September 30, 2019 / Analysis
Report: Climate crisis needs substantial private investment
By Joe McGrath, ESG Clarity
Research shows a massive gap in funding for resolving the world's climate issues
Investors are not investing enough in climate-focussed investments to bridge the funding gap needed to tackle climate change, a report has suggested.
The research, ‘Rethinking Climate Finance’ by Swiss impact investment manager BlueOrchard, highlights the urgent need for private investors to develop portfolios that are more resilient to climate-related risks.
It also identifies important steps the private sector should take to upscale the funding needed to reach the targets of the Paris Agreement and UN Sustainable Development Goals (SDGs).
According to the report, published in collaboration with the University of Zurich, funds for global climate finance projects in 2017 reached $510bn, up 12% from 2016 and 50% from 2012 levels.
However, the paper warned this is far from the $16.8 trillion of investments needed until 2030, both in climate adaptation and mitigation terms, according to figures from the Global Green Growth Institute.
The report believes a strong partnership between private investors and the public sector is pivotal to tackling climate change.
“Both the public and private sectors need to increase their climate finance investments to reach the climate targets outlined in the Paris Agreement and SDGs,” the report concluded.
“Therefore, a partnership between the public and private sectors that maximises synergies and mobilises capital, while setting clear impact targets toward climate change adaptation and mitigation, is crucial. Without it, achieving the Paris Agreement targets and SDGs is at risk.”
Climate adaptation finance totalled $22bn in 2016 and represented merely 5% of total flows that year, falling worryingly short of the estimated $210-300bn needed each year between 2010 and 2030, according to the 2018 United Nations Environment Programme (UNEP).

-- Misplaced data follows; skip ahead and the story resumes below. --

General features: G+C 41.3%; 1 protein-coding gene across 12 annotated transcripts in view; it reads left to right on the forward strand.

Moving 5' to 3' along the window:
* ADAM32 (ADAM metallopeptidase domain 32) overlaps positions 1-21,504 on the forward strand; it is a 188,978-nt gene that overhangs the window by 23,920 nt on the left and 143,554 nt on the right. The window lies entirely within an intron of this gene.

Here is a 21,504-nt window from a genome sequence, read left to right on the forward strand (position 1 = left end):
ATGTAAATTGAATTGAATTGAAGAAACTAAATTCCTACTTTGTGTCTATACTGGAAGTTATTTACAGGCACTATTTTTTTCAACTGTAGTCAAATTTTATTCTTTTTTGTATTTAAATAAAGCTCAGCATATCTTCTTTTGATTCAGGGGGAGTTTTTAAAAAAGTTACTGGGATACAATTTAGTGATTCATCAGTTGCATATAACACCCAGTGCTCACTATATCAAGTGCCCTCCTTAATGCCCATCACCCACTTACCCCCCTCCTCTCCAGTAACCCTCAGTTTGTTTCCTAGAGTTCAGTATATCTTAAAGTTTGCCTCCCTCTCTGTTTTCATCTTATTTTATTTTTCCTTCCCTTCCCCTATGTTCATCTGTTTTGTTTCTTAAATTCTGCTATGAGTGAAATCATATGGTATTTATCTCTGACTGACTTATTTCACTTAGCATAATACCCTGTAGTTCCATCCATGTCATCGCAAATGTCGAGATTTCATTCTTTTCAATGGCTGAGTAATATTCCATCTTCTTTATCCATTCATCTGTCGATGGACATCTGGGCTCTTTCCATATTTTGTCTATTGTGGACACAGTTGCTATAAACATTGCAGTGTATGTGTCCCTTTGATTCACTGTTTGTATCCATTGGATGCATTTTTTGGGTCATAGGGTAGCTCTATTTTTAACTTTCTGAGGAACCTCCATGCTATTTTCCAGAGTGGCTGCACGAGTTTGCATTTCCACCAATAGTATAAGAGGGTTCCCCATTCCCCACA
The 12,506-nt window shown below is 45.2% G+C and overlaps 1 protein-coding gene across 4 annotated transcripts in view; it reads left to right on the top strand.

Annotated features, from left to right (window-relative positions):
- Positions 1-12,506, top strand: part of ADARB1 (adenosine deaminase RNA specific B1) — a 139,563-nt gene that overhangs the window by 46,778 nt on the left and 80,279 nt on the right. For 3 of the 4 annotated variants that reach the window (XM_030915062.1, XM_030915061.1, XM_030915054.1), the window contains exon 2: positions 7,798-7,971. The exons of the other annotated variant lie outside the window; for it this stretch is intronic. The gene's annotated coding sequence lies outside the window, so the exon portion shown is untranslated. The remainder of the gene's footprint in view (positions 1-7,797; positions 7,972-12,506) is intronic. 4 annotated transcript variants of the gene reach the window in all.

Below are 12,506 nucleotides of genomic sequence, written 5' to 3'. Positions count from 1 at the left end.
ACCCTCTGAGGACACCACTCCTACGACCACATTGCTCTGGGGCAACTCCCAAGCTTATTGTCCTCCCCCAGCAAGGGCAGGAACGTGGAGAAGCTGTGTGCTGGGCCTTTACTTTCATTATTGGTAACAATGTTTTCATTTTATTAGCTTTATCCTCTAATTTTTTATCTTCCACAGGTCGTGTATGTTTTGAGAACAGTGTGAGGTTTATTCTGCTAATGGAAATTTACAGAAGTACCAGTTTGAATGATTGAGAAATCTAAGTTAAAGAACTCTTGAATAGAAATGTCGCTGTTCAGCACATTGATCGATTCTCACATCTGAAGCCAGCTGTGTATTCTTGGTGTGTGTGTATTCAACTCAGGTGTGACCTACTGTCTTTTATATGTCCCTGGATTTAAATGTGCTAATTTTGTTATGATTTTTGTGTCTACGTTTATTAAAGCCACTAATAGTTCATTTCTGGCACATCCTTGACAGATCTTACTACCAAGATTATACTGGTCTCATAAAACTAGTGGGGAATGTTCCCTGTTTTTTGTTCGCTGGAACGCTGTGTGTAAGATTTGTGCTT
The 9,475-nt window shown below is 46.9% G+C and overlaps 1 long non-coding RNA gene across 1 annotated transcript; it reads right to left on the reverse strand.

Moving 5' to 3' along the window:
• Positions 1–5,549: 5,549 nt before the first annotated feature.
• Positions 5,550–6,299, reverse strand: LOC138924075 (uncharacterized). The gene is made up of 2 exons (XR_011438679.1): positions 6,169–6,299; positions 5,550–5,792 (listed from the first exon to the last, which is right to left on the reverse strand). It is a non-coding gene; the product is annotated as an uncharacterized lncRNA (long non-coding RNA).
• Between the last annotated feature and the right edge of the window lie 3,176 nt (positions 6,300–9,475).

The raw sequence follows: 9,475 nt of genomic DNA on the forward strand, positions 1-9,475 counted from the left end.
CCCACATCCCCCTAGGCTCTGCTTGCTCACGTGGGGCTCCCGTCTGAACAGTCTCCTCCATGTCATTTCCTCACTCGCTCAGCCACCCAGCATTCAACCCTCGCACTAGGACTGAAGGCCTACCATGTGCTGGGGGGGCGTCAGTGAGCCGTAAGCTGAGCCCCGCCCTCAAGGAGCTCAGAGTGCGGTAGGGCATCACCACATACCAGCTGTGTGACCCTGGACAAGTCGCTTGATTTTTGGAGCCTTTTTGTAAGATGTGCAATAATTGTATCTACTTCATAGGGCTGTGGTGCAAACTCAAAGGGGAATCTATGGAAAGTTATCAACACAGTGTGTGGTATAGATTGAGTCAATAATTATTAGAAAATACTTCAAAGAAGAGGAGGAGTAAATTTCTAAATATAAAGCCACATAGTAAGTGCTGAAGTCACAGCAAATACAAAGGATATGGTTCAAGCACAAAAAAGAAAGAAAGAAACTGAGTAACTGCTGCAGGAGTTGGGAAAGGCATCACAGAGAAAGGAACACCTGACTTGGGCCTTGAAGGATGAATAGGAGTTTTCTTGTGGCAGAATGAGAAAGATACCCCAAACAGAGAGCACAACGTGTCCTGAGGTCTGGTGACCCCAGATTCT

BlueOrchard’s report found reasonable commercial incentives exist for the private sector to increase its engagement in climate finance.
“Natural catastrophes can affect companies directly, disrupting their production. At the same time good opportunities exist from new adaptation and mitigation products sold in large markets.
“However, a lack of strong business models, little knowledge of adaptation and mitigation activities and high-risk perceptions limit additional private-sector engagement,” the report said.
The paper points to blended finance products to help mobilise public and private investments into poorer economies. Typical examples include structured funds in which different investors have risk and return incentives to match their investment appetites.
BlueOrchard also conducted a survey among private investors as part of the report, and asked respondents to identify the major barriers to investing more in climate finance.
The respondents, featuring respondents from Asia, Australia and Europe, cited government policies and incentives’ inconsistencies, the perception of lower-return opportunities, and risks perceived in sectors such as renewable energy and energy efficiency as the top obstacles.
However, 80% of investors said they consider blended finance as a suitable instrument to overcome these barriers.
“Through the collaboration with the Finexus Center for Financial Networks and Sustainability, we are able to provide our partners and investors with a systematic analysis of the rationale of private financial actors to start assessing climate change risks and take advantage of their opportunities,” Patrick Scheurle, chief executive officer of BlueOrchard said.
“Our aim is not only to provide meaningful insights and guidance related to climate finance but also to send a strong signal that action regarding to climate finance is much needed and of highest importance,” Scheurle added.